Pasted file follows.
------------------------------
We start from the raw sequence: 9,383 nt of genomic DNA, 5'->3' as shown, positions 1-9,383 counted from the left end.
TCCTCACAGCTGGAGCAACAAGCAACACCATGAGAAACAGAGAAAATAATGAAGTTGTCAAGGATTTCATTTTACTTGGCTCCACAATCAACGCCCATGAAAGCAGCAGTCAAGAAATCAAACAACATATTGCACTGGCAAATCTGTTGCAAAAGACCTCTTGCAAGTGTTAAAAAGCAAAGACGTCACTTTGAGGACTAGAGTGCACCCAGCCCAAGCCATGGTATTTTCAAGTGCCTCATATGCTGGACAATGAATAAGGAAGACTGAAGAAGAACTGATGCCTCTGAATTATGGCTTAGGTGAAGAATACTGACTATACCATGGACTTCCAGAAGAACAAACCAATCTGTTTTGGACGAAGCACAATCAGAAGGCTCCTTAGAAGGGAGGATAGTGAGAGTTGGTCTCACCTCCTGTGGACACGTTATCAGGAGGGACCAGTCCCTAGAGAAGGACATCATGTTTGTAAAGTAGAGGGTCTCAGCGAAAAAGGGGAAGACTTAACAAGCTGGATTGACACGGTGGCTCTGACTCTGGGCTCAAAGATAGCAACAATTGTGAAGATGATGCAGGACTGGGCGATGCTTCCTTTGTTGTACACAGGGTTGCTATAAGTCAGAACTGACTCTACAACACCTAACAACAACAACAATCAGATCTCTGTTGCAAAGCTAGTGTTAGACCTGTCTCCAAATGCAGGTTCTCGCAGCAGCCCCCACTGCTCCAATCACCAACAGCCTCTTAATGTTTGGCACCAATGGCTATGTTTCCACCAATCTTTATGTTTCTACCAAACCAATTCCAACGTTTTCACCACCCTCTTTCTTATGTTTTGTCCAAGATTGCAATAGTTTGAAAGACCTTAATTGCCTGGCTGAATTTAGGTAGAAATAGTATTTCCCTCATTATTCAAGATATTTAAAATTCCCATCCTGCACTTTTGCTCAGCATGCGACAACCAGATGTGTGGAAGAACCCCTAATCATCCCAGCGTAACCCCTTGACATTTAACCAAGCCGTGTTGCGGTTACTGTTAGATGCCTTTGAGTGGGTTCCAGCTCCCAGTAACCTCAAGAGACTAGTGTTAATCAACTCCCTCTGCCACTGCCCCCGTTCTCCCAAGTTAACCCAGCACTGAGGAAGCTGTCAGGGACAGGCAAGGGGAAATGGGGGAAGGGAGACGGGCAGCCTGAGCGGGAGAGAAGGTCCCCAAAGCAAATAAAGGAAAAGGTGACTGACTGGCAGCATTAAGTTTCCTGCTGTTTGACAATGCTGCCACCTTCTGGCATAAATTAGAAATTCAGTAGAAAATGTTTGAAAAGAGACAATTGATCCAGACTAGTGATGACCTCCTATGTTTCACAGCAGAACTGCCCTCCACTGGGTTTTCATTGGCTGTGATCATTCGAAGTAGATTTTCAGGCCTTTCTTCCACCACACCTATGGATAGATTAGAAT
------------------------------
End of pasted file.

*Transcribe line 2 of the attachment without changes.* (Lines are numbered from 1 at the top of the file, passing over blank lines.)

TCCTCACAGCTGGAGCAACAAGCAACACCATGAGAAACAGAGAAAATAATGAAGTTGTCAAGGATTTCATTTTACTTGGCTCCACAATCAACGCCCATGAAAGCAGCAGTCAAGAAATCAAACAACATATTGCACTGGCAAATCTGTTGCAAAAGACCTCTTGCAAGTGTTAAAAAGCAAAGACGTCACTTTGAGGACTAGAGTGCACCCAGCCCAAGCCATGGTATTTTCAAGTGCCTCATATGCTGGACAATGAATAAGGAAGACTGAAGAAGAACTGATGCCTCTGAATTATGGCTTAGGTGAAGAATACTGACTATACCATGGACTTCCAGAAGAACAAACCAATCTGTTTTGGACGAAGCACAATCAGAAGGCTCCTTAGAAGGGAGGATAGTGAGAGTTGGTCTCACCTCCTGTGGACACGTTATCAGGAGGGACCAGTCCCTAGAGAAGGACATCATGTTTGTAAAGTAGAGGGTCTCAGCGAAAAAGGGGAAGACTTAACAAGCTGGATTGACACGGTGGCTCTGACTCTGGGCTCAAAGATAGCAACAATTGTGAAGATGATGCAGGACTGGGCGATGCTTCCTTTGTTGTACACAGGGTTGCTATAAGTCAGAACTGACTCTACAACACCTAACAACAACAACAATCAGATCTCTGTTGCAAAGCTAGTGTTAGACCTGTCTCCAAATGCAGGTTCTCGCAGCAGCCCCCACTGCTCCAATCACCAACAGCCTCTTAATGTTTGGCACCAATGGCTATGTTTCCACCAATCTTTATGTTTCTACCAAACCAATTCCAACGTTTTCACCACCCTCTTTCTTATGTTTTGTCCAAGATTGCAATAGTTTGAAAGACCTTAATTGCCTGGCTGAATTTAGGTAGAAATAGTATTTCCCTCATTATTCAAGATATTTAAAATTCCCATCCTGCACTTTTGCTCAGCATGCGACAACCAGATGTGTGGAAGAACCCCTAATCATCCCAGCGTAACCCCTTGACATTTAACCAAGCCGTGTTGCGGTTACTGTTAGATGCCTTTGAGTGGGTTCCAGCTCCCAGTAACCTCAAGAGACTAGTGTTAATCAACTCCCTCTGCCACTGCCCCCGTTCTCCCAAGTTAACCCAGCACTGAGGAAGCTGTCAGGGACAGGCAAGGGGAAATGGGGGAAGGGAGACGGGCAGCCTGAGCGGGAGAGAAGGTCCCCAAAGCAAATAAAGGAAAAGGTGACTGACTGGCAGCATTAAGTTTCCTGCTGTTTGACAATGCTGCCACCTTCTGGCATAAATTAGAAATTCAGTAGAAAATGTTTGAAAAGAGACAATTGATCCAGACTAGTGATGACCTCCTATGTTTCACAGCAGAACTGCCCTCCACTGGGTTTTCATTGGCTGTGATCATTCGAAGTAGATTTTCAGGCCTTTCTTCCACCACACCTATGGATAGATTAGAAT